After nearly five years in detention in South Africa, former Mozambican Finance Minister Manuel Chang was finally extradited to the US on Wednesday (12 July) where he was arraigned in a court in New York on Thursday (13 July) to face a fraud and corruption trial over a $2 billion scandal involving fraudulent government loans.
Chang pleaded not guilty to US criminal charges over his alleged involvement in a fraud involving $2 billion in loans to three state-owned companies, which triggered a financial crisis in Mozambique and a warrant for his arrest. Chang was arrested in South Africa in December 2018 on US charges of conspiring to commit wire fraud, securities fraud and money laundering. After five years of legal wrangling over whether to send him back home or to the US — and after his last-ditch court effort to avoid extradition failed in May — Chang was finally handed over to US authorities.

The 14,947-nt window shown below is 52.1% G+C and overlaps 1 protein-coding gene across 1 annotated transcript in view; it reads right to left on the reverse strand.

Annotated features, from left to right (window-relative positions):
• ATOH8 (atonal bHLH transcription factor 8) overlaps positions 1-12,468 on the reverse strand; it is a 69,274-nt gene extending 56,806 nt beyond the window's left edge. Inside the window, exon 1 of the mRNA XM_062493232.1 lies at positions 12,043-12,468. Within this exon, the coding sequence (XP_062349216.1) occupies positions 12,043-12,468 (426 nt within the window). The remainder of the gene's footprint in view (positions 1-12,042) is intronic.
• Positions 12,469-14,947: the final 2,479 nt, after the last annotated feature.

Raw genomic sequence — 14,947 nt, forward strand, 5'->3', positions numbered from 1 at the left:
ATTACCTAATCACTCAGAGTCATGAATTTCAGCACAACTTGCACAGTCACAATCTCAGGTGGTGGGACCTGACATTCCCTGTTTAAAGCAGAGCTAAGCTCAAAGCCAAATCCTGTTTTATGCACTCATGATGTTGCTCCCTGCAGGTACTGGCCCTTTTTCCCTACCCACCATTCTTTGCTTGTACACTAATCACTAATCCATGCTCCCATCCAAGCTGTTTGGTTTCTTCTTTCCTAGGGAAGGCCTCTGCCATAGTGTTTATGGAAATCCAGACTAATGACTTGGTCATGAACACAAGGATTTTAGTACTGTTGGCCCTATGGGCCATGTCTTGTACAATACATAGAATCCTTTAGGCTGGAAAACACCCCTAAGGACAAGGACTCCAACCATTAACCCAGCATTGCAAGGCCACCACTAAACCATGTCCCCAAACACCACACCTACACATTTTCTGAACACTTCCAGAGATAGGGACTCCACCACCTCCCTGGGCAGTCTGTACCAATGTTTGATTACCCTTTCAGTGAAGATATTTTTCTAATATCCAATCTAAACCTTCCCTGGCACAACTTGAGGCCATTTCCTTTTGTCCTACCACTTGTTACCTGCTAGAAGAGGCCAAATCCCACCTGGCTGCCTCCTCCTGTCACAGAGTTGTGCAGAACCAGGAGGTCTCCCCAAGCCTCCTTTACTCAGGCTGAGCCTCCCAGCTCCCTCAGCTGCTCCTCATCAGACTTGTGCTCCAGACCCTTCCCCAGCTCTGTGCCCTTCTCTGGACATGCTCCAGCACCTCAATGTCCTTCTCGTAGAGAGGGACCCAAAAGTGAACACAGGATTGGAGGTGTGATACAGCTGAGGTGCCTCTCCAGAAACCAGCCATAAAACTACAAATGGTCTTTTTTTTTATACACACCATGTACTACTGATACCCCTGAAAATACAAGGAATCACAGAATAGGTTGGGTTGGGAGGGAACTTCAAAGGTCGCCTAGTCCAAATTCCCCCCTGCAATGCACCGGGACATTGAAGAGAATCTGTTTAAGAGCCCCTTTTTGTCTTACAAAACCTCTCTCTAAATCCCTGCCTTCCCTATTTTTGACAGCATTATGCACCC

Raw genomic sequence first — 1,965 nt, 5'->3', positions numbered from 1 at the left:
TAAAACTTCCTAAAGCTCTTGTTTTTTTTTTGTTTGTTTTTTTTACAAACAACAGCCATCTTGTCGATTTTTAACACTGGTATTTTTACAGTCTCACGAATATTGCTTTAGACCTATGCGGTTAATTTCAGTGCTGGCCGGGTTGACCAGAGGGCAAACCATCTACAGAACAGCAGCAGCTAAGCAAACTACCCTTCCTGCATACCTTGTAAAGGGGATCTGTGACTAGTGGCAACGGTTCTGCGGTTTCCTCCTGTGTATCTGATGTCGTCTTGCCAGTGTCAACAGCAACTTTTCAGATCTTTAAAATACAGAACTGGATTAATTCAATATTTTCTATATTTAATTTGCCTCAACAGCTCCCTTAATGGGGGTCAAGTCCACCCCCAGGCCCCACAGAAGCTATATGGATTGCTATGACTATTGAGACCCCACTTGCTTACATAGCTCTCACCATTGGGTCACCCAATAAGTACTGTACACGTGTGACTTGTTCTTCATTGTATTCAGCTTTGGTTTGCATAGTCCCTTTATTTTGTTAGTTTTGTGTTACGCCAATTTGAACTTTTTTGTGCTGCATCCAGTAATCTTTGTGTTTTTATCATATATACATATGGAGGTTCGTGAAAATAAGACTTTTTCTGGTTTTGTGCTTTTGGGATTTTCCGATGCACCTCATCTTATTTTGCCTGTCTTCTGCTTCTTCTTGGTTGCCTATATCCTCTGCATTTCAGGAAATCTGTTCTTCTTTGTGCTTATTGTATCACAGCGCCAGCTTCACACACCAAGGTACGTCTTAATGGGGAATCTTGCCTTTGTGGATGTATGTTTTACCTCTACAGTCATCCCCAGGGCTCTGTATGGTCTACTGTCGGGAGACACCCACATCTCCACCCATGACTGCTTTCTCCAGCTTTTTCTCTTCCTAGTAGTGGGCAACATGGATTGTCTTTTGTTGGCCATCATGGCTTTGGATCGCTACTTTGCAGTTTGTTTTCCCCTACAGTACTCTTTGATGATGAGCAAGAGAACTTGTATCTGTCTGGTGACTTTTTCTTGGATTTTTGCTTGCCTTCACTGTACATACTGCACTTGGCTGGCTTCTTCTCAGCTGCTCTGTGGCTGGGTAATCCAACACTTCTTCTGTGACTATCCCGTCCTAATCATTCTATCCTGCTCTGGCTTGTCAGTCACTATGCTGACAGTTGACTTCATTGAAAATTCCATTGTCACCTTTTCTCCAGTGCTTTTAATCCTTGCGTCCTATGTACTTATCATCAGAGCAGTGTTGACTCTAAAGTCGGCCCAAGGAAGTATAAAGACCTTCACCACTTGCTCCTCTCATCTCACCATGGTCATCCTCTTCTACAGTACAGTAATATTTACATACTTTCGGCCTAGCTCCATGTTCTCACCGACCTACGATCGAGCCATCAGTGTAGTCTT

Chang is accused of taking up to $17 million in bribes to secure unconstitutional loans from international banks for state-owned companies. The loans were for maritime projects, such as a tuna fishing fleet, in what became known as the “hidden debt” or “tuna” scandal. The US government says American investors were among the fraud victims. When the amount of debt was discovered in 2016, the World Bank and International Monetary Fund pulled support from Mozambique, one of the world’s poorest countries. About half a billion dollars is still unaccounted for and alleged to have gone to kickbacks.
Source: The North Africa Post